WWZJD (What Will Zoran Janković Do)

One of the perennial questions of Slovene election cycles as of late is WWJZD. What will Zoran Janković do. For some reason the mayor of Ljubljana is still considered a force to be reckoned with in national politics and his shadow seems to loom large over for many on the right wing (and some on the left as well), often-times plunging them in a psychosis-like mental state where they being seeing everything that is happening as interventions by the Deep State/Udbomafia/Uncles-in-the-shadows/Lizard people [in a Slavoj Žižek voice] and so on and so on…. And this latest bout paranioia was not helped by Janković’s press conference earlier today where he said he will be somehow getting involved in the national elections


Zoran Janković (source)

You’d be forgiven for forgetting, but the mayor of Ljubljana still moonlights as president of Positive Slovenia (PS), a party which by virtue of himself as a charismatic leader, some very clever PR and a fair dose of tactical voting, narrowly won the 2011 elections, relegating Janez Janša and his SDS to a runner-up position. In what was a textbook episode of political foolhardiness, Janković however failed to win the prime-ministership for himself, paving the way for Janša 2.0 government. From there on, things only went downhill for Positive Slovenia which has ceased to be a forced to be reckoned with just as fast as it became one.

Continue reading WWZJD (What Will Zoran Janković Do)

Axing Minister Of Culture Threatens To Disrupt Coalition Balance Of Power

Culture minister Julijana Bizjak Mlakar (DeSUS) is about to get the can. PM Cerar said so (although not in as many words) when he asked her to resign no later than noon yesterday lest he initiates demission procedures. And since Bizjak Mlakar told the PM to go fuck himself (not in as many words, either), the scene is set for yet another ruffling of the proverbial feathers in full view of the public.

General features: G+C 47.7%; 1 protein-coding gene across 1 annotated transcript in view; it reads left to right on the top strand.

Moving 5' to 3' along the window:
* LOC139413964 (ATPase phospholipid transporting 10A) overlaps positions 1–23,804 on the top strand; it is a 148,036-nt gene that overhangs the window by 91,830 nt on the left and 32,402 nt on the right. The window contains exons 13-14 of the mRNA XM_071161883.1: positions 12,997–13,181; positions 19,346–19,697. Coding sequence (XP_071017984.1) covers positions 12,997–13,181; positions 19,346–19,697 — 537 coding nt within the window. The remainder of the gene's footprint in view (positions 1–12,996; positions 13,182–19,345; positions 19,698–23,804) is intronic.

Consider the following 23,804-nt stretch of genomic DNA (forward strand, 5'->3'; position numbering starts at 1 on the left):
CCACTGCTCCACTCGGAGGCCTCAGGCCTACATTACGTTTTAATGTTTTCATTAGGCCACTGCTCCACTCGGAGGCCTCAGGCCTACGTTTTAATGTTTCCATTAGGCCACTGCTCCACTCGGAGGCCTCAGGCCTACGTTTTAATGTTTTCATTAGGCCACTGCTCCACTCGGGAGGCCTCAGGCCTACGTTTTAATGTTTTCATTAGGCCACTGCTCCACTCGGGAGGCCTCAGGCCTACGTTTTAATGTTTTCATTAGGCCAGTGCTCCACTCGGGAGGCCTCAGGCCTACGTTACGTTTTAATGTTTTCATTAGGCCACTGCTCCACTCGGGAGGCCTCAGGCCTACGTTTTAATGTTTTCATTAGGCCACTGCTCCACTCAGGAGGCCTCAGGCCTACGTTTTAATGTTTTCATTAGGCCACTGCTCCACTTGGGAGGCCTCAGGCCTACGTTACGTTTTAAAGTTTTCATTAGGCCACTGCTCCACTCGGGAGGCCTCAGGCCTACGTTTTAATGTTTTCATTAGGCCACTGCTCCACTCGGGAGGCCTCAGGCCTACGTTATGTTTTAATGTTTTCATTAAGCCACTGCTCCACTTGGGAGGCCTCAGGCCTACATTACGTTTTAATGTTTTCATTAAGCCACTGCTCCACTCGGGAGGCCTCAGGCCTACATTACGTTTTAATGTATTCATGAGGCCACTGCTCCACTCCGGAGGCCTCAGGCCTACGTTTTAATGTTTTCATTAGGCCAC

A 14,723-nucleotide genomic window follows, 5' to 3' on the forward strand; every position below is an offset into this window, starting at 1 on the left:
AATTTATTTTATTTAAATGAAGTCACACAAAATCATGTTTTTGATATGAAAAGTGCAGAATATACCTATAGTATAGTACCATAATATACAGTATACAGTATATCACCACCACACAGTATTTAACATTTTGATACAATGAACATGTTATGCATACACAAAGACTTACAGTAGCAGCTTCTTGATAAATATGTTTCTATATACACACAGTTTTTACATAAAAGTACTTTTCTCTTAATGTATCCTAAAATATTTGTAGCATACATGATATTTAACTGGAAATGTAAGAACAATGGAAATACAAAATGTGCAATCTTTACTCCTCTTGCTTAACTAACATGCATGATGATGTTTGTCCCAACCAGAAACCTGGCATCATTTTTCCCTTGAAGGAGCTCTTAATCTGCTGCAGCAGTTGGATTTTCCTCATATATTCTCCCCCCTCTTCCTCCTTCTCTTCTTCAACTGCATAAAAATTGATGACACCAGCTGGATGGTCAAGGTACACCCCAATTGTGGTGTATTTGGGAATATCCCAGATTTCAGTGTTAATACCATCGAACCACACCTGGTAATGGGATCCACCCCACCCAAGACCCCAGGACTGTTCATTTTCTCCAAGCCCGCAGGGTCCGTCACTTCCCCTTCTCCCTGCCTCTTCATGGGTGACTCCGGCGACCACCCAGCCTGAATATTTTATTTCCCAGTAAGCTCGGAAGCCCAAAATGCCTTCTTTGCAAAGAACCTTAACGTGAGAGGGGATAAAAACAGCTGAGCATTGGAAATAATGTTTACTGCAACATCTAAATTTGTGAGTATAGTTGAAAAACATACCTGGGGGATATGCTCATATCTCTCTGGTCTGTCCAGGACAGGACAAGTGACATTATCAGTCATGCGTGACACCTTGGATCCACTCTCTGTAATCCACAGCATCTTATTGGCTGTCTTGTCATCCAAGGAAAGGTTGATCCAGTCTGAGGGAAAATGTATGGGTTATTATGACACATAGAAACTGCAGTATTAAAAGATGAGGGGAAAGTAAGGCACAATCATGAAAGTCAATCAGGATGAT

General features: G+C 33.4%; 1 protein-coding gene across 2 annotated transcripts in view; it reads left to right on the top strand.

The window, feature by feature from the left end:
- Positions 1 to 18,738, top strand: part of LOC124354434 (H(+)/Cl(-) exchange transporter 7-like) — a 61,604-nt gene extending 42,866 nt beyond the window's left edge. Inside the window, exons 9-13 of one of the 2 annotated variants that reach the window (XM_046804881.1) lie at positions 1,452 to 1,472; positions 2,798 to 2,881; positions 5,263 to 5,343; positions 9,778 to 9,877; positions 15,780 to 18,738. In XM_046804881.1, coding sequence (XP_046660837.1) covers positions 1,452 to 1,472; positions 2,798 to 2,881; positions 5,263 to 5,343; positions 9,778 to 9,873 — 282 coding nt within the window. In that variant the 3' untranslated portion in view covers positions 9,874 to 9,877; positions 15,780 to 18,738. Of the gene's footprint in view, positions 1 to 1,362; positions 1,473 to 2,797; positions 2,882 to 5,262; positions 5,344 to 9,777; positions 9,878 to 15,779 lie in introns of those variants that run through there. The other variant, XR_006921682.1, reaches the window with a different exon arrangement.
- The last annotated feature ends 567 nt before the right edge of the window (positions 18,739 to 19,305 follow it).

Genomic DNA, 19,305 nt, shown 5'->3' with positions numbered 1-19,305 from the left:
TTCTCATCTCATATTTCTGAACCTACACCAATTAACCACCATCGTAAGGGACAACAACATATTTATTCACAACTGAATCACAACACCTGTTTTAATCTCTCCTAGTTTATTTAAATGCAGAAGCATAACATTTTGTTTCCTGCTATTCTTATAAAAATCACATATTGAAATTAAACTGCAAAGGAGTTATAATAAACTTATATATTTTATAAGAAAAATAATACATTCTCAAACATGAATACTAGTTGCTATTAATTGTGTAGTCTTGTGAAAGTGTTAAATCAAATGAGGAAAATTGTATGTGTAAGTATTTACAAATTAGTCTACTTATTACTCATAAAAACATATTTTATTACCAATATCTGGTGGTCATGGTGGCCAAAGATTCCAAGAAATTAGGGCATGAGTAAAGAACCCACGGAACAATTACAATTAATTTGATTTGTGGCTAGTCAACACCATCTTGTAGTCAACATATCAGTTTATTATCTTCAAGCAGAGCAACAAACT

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Julijana Bizjak Mlakar (source: The Firm™)

All things being equal, the government would be in a state of mid-level panic right now. Bizjak Mlakar is a part of the DeSUS contingent of ministers and Karl Erjavec, leader of the second-to-senior coalition party as a rule doesn’t look kindly on his people being treated this way. At the very least, he’d threaten to walk out of the coalition and get a raise in pensions out of it. You know, just to stay on the good side of his core constituency. That nothing of the kind is taking place, is speaking volumes.

A shit job if there ever was one

You see, culture is a shit portfolio to run. At least in Slovenia, where people working in culture industry are a-dime-a-dozen and that’s excluding the media, archives, religion and heritage, all of which fall under the purview of the said ministry. In fact, back in the day then-minister of culture Sergij Pelhan was even slapped by a hot-blooded director Vinci Anžlovar over some financing disagreement. So on one hand you’ve got all of these people telling you how to do your job and on the other a lot of brainiacs who scoff at culture and creative industries in general as a waste pf taxpayer’s money. Unless, of course, they can claim a tax deduction. Despite evidence that investment in culture industries can create as much as four-fold return.

Anyhoo, it is against this climate that the individual at the helm of the ministry at any given time must fight for a slice of the country’s EUR 9.5 billion budget. Currently, that’s EUR 146 million, of which 50 million is spent on maintaining heritage sites and 85 million on financing various programmes. And when the going gets tough (as it tends to do in this day and age) the ministry of culture is among the first ones getting squeezed.

Pengovsky told you it’s a shit job. And yet, Julijana Bizjak Mlakar was (technically still is) spectacularly inept at doing it.

The straw that broke the camel’s back was management and financing of restoration of the Idrija Mercury Mine, a UNESCO heritage site. The nuts and bolts of it a rather boring and not really pertinent for the entire picture, so suffice it to say that the whole project requires the cooperation of many state, local and non-government players. (link in Slovene). But this Idrija Mercury Mine thing, where Bizjak Mlakar obstinately refused to execute a decision by the government charging her ministry to attend to the urgent situation is only the latest in a series of gaffes and misfires that have plagued the department almost from the day she took it over.